Re:I think I posted about this before ... (Score:1)
    by Shadowlore on Friday May 05, @03:20AM EDT (#317)
    (User Info) http://www.libc.org/Members/ucntcme
    No, looking for 'schoolgirl.jpg' is not anywhere near a gaurantee that the seeker is a pedophile. Neither is 'littlegirls.jpg'. These types (and in the case of the latter, the explicit instance) are not only devoid of any indication of desire for sexual pictures of children, they are examples of names people use for their own pictures of family members. A family with daughters may very well have a picture of them titled 'littlegirls.jpg'.

    After visiting the site, I noticed another alleged CP file 'mylittlesister.jpg' How do you justify this being an indicator of pedophilia? I have pictures of my children, a boy and a girl. I have filenames such as 'mylittlegirl', 'myfirstbath', and 'caughtonthetoilet'. Would you consider these pornographic titles indicative of pedophilia? In some cases (which I will not list here due to the obviousness fo them), the filename may be indicative, but some of the ones noted on this forum, and referred to specifically by yourself are not.

    To assume that _any_ of these are indicative of pedophilia is not only absurd, it is quite telling.

    Would you likewise assume that someone searching on the net for 'touchmyself' is looking for porn? If so, you make a very critical error. Especially given this is the title of a pop song from a few years back.

    Perhaps a little introduction to searching would be in order. If you search for 'school girl', 'school', and 'girl' on a system like GNUTella, it will likely return 'schoolgirls.jpg'. Heck, searching for 'jpg' would as well.

    Now, why is this important? Do you think they just came up with these names? Some, sure. But what about those that do not clearly indicate sexual nature or content, such as the two you chose 'schoolgirl.jpg' and 'littlegirls.jpg', not likely. My bet is they sat and watched the search list, and came up with adding these, for the sake of drawing traffic. IOW, they tried to meet what they tailored their empty content to meet what they watched.

    This is no different than a company tailoring it's message on a mailing list or newsgroup. Lurk a bit, figure out what is going on, and adapt. Even further, they deliberately attempted to get people to 'fall into their trap'. If police do this, it is usually considered entrapment.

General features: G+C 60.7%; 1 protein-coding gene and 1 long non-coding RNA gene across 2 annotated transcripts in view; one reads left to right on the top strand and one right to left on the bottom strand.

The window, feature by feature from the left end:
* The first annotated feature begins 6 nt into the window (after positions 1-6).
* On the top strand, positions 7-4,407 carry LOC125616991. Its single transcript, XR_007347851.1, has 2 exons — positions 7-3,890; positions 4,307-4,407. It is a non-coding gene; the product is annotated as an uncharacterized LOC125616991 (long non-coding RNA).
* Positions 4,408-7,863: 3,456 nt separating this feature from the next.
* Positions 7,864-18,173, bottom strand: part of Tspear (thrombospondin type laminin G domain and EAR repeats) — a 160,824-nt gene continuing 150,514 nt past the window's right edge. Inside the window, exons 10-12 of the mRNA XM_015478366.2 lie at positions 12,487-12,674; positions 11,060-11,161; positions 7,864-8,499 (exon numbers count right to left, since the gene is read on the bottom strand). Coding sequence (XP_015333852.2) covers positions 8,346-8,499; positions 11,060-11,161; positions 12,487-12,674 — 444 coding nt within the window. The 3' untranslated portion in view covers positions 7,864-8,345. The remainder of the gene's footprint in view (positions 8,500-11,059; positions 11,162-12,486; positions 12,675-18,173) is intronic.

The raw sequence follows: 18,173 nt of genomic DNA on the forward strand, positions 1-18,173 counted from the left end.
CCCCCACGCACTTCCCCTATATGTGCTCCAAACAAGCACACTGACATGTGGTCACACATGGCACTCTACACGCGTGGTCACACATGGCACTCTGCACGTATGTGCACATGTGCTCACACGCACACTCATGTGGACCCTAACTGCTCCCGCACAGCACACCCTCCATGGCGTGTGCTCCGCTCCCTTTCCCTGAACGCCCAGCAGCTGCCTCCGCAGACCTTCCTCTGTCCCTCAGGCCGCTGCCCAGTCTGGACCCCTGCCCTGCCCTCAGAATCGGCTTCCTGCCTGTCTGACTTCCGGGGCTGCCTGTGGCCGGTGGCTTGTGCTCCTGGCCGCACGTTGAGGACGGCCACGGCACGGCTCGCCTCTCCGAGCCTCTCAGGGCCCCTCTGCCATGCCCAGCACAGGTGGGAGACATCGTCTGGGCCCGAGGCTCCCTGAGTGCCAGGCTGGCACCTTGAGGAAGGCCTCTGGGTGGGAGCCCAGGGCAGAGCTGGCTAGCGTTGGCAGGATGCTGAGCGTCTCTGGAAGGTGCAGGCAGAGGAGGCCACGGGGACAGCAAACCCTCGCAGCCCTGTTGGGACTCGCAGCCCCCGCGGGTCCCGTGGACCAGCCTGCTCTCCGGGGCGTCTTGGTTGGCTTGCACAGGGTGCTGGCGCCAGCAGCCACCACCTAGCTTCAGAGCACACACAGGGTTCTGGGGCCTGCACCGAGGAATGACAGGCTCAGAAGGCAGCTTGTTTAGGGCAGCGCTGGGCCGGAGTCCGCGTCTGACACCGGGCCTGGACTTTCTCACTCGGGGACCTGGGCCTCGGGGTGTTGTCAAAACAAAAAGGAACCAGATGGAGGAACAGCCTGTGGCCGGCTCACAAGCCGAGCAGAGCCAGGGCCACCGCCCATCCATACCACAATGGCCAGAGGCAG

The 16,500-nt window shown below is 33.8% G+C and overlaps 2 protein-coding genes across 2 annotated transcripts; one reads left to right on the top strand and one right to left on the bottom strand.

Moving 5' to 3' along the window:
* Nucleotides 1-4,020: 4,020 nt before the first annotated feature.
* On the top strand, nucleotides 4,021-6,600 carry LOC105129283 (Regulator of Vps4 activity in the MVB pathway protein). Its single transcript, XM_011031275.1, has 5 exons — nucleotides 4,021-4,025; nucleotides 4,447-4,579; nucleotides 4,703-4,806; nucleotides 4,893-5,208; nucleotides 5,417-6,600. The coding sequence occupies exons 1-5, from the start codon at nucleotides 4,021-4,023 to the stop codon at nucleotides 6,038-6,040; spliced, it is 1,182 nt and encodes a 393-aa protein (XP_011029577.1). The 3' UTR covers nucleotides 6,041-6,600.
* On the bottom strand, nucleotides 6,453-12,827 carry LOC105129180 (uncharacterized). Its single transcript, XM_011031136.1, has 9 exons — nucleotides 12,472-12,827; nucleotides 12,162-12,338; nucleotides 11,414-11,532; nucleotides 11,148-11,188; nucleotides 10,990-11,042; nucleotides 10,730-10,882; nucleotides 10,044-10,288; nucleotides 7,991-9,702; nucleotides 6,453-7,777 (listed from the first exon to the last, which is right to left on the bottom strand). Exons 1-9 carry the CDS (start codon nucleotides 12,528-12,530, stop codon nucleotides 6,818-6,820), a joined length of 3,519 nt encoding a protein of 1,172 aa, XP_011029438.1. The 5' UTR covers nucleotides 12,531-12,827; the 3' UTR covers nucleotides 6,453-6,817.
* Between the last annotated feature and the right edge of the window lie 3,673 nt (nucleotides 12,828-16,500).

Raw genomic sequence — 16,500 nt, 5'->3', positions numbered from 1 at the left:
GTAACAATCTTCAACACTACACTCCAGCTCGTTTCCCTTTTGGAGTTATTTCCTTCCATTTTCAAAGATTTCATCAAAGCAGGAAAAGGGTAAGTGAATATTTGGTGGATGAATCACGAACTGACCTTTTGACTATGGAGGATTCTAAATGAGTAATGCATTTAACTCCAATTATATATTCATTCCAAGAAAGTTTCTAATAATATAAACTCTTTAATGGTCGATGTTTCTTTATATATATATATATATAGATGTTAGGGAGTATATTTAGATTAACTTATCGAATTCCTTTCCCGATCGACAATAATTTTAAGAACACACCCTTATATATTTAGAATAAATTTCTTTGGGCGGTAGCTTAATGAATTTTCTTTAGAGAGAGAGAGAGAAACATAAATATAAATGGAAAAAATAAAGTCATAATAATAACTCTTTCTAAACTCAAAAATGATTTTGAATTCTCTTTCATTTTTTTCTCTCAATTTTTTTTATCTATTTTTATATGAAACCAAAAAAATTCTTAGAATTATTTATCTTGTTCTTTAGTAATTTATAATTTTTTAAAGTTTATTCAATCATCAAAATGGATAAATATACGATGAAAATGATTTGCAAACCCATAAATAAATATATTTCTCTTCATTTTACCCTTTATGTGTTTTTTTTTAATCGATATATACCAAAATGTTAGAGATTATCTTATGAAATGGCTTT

As far as the argument goes regarding the alleged shameful person, has the thought ever occured that perhaps some of them are actually law enforcement agents of investigators? Or perhaps other investigatory agencies private and public? Are these possibilities beyond your realm of acceptibility?

    Having worked in the NOC of a national ISP, I can say that there is a lot of this latter activity going on. posting CP is against nearly all ISPs (I say nearly because I can't honestly say all) to provide CP, or use their services to aquire it. If there are reports of such activity taking place (there have been since this started), they are fully justified in verifying these complaints. Will you label them 'pedophiles' or 'people who should be investigated'? Given that some sysadmins and netadmins may peruse this site and block the IP's involved, this may consititute unlawful obstruction or interference in an investigation if it happens to be an investigator's IP. When questioned, the admin will point to this site. New can of worms gets opened.

    Another note:
    Most surfers aren't using static IPs. So labelling it 'wall of shame' is not only a misnomer, it is nothing more than a marketing ploy to get people to see it. It takes investigation by an ISP to determine who _possibly_ may have had that IP, at that time. So where is the alleged shame? How can one be shamed if one cannot be identified on the 'wall of shame'.

    I say _possibly_ above, due to such things as corporate and ISP firewalls, Masquerading, NAT, etc. It is not always possible to track down a user. Then we also have the can-o-worms known as IPSpoofing. Want to get an ISP/individual with a stayicIP on the list? Why not spoof the IP?

    Yet another point or two...

    In some countries it is legal to have these type of images. Like it or not, not everyone searching for various kinds of pornography is commiting a crime. AIUI, it is legal to possess these types of pictures in British Columbiai (Canada). In the Netherlands, it is legal to pose for pornography at the age of 14, in much of Europe, the age is 16. In Canada, the legal age fo consent for sex with a minor is 14, in other countries it is down to 12. Thus, pictures of 12-18 year old people in sexual contexts is legal in various parts of the world. Remeber as well, that eighTEEN and nineTEEN year olds are both 'teens', and 'legal' in the US.